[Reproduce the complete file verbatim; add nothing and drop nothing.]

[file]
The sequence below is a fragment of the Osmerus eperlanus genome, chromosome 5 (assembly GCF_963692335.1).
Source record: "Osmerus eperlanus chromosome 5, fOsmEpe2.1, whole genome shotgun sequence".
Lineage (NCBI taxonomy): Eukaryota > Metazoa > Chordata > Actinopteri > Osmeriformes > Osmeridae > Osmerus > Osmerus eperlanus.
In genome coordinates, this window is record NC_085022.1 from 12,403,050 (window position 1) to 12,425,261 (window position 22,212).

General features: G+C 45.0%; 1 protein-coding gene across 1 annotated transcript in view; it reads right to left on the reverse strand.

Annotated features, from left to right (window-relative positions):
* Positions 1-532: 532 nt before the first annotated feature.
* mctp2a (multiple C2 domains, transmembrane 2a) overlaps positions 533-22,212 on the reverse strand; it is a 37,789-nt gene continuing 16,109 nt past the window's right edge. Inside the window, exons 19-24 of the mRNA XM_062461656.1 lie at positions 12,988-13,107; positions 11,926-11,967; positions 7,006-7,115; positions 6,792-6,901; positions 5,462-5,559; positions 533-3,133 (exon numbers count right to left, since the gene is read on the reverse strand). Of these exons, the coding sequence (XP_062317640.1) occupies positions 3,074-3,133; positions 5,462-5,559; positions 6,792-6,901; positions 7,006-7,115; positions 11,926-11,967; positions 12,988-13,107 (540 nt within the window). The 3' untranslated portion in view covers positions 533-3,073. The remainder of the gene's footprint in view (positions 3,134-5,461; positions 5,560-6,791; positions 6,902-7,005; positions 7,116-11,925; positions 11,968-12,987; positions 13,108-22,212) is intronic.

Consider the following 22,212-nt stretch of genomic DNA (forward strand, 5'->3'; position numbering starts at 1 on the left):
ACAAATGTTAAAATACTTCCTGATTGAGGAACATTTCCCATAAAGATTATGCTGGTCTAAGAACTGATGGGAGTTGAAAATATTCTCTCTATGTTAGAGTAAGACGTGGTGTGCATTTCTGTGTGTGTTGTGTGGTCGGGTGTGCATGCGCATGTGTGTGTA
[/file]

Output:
The sequence below is a fragment of the Osmerus eperlanus genome, chromosome 5 (assembly GCF_963692335.1).
Source record: "Osmerus eperlanus chromosome 5, fOsmEpe2.1, whole genome shotgun sequence".
Lineage (NCBI taxonomy): Eukaryota > Metazoa > Chordata > Actinopteri > Osmeriformes > Osmeridae > Osmerus > Osmerus eperlanus.
In genome coordinates, this window is record NC_085022.1 from 12,403,050 (window position 1) to 12,425,261 (window position 22,212).

General features: G+C 45.0%; 1 protein-coding gene across 1 annotated transcript in view; it reads right to left on the reverse strand.

Annotated features, from left to right (window-relative positions):
* Positions 1-532: 532 nt before the first annotated feature.
* mctp2a (multiple C2 domains, transmembrane 2a) overlaps positions 533-22,212 on the reverse strand; it is a 37,789-nt gene continuing 16,109 nt past the window's right edge. Inside the window, exons 19-24 of the mRNA XM_062461656.1 lie at positions 12,988-13,107; positions 11,926-11,967; positions 7,006-7,115; positions 6,792-6,901; positions 5,462-5,559; positions 533-3,133 (exon numbers count right to left, since the gene is read on the reverse strand). Of these exons, the coding sequence (XP_062317640.1) occupies positions 3,074-3,133; positions 5,462-5,559; positions 6,792-6,901; positions 7,006-7,115; positions 11,926-11,967; positions 12,988-13,107 (540 nt within the window). The 3' untranslated portion in view covers positions 533-3,073. The remainder of the gene's footprint in view (positions 3,134-5,461; positions 5,560-6,791; positions 6,902-7,005; positions 7,116-11,925; positions 11,968-12,987; positions 13,108-22,212) is intronic.

Consider the following 22,212-nt stretch of genomic DNA (forward strand, 5'->3'; position numbering starts at 1 on the left):
ACAAATGTTAAAATACTTCCTGATTGAGGAACATTTCCCATAAAGATTATGCTGGTCTAAGAACTGATGGGAGTTGAAAATATTCTCTCTATGTTAGAGTAAGACGTGGTGTGCATTTCTGTGTGTGTTGTGTGGTCGGGTGTGCATGCGCATGTGTGTGTA